Sapphire’s Push, a slim novel about a 16-year-old African-American girl is not easy to read. First because the book is written from the point of view of an illiterate protagonist, Precious Jones, complete with all her slang, misspellings and bad grammar. And second because her story is horribly horribly painful. Precious has had to deal with the worst of what life has to offer (her father impregnates her first at age 12 and again at 16 and those aren’t even the most horrific experiences she’s had to suffer). But reading the book, which I’ve come to see as more a story of gender than one about race (all of the main characters are female, from Precious to her mother to her teacher, her social worker and all of her classmates), is well worth the pain. Precious’s courage and determination bolstered by the support of women who care for her speak volumes not only about the strength of the human spirit but also about the value of available support.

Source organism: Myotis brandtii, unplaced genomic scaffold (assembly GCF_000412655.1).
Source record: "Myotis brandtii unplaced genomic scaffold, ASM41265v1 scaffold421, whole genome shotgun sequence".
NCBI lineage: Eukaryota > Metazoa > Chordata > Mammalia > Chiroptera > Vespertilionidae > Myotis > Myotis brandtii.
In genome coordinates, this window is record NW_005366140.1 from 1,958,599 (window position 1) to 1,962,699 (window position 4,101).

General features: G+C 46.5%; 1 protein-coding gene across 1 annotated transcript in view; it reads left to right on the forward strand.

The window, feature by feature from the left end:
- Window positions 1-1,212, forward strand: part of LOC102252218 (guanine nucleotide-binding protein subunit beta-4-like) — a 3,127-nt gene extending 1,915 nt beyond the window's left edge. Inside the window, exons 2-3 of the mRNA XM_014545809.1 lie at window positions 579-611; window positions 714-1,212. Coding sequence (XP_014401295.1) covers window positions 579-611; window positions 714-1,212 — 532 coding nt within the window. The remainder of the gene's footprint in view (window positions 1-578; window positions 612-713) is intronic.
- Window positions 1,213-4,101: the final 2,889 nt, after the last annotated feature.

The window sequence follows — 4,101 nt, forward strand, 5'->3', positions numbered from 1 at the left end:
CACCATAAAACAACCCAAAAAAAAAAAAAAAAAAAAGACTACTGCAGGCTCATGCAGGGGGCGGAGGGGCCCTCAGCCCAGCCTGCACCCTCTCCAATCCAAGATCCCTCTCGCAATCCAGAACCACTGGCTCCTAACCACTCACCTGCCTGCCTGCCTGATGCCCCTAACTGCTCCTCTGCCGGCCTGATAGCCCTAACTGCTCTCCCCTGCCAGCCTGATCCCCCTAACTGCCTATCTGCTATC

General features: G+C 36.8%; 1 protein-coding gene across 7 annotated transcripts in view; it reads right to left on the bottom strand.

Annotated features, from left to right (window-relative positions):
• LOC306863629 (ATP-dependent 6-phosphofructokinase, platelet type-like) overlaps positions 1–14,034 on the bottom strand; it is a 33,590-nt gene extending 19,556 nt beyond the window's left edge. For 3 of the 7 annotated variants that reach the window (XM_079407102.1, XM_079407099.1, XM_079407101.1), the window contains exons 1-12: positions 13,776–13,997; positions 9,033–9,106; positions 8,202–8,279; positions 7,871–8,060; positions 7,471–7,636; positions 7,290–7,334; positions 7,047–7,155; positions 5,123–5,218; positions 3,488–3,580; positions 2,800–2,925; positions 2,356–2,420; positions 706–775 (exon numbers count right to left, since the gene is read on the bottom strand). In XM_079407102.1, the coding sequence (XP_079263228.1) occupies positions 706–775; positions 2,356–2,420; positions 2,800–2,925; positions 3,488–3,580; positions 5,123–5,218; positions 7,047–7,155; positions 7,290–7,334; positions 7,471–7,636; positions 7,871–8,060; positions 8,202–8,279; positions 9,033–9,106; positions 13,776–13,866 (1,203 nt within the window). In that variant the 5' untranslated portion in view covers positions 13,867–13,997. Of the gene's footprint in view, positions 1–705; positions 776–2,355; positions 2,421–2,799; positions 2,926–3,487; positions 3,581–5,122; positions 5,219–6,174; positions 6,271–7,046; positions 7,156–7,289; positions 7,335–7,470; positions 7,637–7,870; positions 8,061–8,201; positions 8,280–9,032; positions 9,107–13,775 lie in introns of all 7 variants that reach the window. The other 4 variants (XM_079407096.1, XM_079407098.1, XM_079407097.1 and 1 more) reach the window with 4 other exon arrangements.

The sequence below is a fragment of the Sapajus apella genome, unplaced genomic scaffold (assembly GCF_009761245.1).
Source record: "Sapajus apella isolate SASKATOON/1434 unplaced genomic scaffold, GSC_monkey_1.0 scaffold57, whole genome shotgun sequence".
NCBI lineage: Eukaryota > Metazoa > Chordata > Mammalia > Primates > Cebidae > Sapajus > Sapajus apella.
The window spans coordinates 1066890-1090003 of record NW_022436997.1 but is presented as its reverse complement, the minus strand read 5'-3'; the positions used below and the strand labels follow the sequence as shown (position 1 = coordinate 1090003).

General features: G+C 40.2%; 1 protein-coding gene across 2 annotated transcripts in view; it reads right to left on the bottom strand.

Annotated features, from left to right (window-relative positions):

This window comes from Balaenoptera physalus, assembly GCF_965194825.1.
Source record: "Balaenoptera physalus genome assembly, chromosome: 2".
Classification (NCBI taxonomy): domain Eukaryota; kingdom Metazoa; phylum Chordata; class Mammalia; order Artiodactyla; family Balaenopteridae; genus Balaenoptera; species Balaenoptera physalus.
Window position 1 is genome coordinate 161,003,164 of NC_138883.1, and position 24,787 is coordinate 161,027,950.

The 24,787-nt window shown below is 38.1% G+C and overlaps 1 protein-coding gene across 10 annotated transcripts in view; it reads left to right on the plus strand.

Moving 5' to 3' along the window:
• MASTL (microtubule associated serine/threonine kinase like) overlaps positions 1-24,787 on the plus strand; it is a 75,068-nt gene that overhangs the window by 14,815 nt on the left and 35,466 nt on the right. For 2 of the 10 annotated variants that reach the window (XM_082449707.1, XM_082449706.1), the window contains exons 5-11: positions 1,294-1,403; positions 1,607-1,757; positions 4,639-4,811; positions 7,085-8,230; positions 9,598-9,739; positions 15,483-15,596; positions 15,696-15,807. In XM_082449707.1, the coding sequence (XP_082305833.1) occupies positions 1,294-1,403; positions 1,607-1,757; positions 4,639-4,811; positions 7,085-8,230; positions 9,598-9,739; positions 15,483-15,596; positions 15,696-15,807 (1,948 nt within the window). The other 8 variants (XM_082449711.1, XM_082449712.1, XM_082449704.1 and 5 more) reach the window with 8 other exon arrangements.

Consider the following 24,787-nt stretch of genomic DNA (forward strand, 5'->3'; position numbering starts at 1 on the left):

Read Push, and then go see Precious, out in theaters in early November. Based on the book and directed by Lee Daniels of The Woodsman and Monster’s Ball fame, it’s bound to be unflinching.
Bio: Katherine Dykstra is the nonfiction editor at Guernica. Her interview with Congresswoman Carolyn Maloney, “Cracked, Not Shattered”:http://www.guernicamag.com/interviews/705/cracked_not_shattered/, appeared in Guernica’s August 2008 issue. Read her last recommendation “here”:http://www.guernicamag.com/blog/1288/staff_pick_katherine_dykstra_5/.